A British officer in Basra said: “The Americans can be pretty pumped-up. Sometimes they fire in broad daylight when we are travelling at two miles per hour, shouting that we are British out of the window and waving the Union Jack. If they shoot, our drill is to slam on the brakes and race in the opposite direction.”
Ronnie On Tour 22nd Cheshire Regiment
Rachel Squire (Dunfermline, West) (Lab): As the Member for Dunfermline, which is the Black Watch's largest recruitment area, I had hoped, as had many of its families, that it would not be committed to an even more dangerous aspect of its current operations, especially as our US allies, despite having 121,000 more in their armed forces than we do, seem incapable or unwilling to deal with the situation. What commitment can the Secretary of State give to assure us that all the vital support and equipment will be provided and that those soldiers will return to their homes for Christmas?
Mr. Hoon: I have set out the reason for this deployment. I am absolutely confident that the Black Watch and all those, including our US allies, who will work so hard to ensure that the deployment is able to take place will do so successfully and satisfactorily.
I am sorry that my hon. Friend expresses those views about the United States, which will be engaged in the deployment. I have explained to the House in some detail why this particular capability is necessary in order to allow wider operations against terrorists and kidnappers to take place.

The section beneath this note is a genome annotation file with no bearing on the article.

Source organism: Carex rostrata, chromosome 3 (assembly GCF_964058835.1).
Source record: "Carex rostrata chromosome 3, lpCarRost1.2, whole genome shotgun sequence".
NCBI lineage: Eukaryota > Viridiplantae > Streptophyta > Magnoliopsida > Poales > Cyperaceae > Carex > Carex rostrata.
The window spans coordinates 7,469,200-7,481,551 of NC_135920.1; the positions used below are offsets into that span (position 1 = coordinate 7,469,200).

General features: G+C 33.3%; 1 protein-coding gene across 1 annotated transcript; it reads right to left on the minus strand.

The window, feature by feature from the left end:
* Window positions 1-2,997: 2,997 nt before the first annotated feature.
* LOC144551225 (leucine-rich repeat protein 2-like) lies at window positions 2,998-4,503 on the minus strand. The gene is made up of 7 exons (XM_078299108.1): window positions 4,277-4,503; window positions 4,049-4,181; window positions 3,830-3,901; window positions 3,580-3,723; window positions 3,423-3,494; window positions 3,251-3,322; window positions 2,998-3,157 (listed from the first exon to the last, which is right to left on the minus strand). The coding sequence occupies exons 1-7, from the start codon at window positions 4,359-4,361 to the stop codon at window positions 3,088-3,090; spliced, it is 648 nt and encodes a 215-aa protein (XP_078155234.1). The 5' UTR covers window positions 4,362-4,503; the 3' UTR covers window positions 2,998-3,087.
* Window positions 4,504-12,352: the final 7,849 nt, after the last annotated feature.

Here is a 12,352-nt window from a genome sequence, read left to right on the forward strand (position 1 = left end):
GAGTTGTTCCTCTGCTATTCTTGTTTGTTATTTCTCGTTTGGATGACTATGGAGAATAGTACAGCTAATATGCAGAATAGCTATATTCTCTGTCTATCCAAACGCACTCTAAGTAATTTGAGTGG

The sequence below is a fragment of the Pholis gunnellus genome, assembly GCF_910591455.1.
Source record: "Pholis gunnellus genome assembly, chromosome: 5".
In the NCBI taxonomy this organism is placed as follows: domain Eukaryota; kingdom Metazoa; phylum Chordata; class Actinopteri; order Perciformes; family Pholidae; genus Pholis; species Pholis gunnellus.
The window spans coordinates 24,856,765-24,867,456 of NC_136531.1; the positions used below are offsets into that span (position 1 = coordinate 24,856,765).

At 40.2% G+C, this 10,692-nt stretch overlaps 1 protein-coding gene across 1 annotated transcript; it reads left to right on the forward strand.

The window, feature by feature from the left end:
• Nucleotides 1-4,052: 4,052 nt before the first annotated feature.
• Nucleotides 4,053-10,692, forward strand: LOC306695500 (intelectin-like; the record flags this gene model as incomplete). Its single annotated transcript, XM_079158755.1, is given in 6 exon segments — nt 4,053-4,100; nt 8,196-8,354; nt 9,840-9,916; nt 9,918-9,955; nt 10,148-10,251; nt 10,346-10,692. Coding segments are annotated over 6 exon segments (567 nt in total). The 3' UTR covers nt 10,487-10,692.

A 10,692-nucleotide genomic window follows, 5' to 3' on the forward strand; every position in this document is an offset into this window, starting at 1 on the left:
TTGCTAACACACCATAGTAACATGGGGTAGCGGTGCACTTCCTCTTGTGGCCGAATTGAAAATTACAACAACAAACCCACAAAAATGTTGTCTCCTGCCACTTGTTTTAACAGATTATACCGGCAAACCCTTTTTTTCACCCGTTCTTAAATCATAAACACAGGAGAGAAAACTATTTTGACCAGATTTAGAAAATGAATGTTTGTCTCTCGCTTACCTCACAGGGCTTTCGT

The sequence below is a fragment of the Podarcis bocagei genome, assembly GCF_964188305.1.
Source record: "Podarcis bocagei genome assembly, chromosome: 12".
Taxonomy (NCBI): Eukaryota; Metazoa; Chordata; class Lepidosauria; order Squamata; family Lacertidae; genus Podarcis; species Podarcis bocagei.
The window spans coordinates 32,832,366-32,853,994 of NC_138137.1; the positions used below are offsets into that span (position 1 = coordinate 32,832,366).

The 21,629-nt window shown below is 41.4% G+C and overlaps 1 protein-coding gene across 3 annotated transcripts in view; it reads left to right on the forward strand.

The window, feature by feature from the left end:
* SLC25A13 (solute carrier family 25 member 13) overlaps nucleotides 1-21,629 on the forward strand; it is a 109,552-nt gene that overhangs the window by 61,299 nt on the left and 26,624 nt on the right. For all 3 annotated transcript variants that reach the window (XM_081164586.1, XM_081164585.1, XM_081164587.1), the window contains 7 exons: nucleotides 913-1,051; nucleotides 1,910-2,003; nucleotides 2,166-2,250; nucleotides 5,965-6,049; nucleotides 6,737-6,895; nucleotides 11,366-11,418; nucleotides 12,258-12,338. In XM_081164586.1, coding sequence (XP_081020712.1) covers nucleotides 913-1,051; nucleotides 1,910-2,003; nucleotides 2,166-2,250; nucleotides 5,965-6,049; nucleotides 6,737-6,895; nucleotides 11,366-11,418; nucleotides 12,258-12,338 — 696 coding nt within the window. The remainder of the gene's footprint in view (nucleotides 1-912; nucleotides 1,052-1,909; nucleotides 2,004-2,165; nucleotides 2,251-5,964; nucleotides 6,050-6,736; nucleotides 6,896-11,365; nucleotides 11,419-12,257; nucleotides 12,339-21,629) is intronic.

Sir John Stanley (Tonbridge and Malling) (Con): Is it not the case that the US forces place considerably greater reliance on the use of offensive air power against urban terrorist targets than we do, and that time and again, most regrettably, so-called precision US air strikes have resulted in significant Iraqi civilian casualties, including women and children? Assuming that that pattern continues, what assessment has the Secretary of State made of the risk that not only the Black Watch, but British forces generally, may, quite unjustifiably, be associated in the Iraqi public mind with having caused significant civilian casualties?
Mr. Hoon: I do not accept the logic of the right hon. Gentleman's argument, not least because the capability of modern precision-guided weapons is now such that they can be precisely targeted in a way that he does not give credit for. The question also concerns whether it is right to try to deal with terrorists. I assure him that Iraqi
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public opinion wants the threats to security in Iraq and to the Iraqi people dealt with just as badly as the United States or the United Kingdom does. If he reflects on what he said, I am sure that he will realise that the sorts of terrorists operating in places such as Falluja are killing far more Iraqis than they are killing coalition forces. That is why the Interim Government are so determined to see them dealt with.
Mr. Eric Joyce (Falkirk, West) (Lab): In view of the tawdry and rather irresponsible comments to the effect that Black Watch families have not been properly briefed up to now, will the Secretary of State confirm that they have been properly briefed and that that will continue?
Mr. Hoon: The commanding officers have been at great pains to provide information to the families of those men currently deployed in Iraq. That is why I took such exception to the ignorant comments of the hon. Member for Mid-Sussex (Mr. Soames).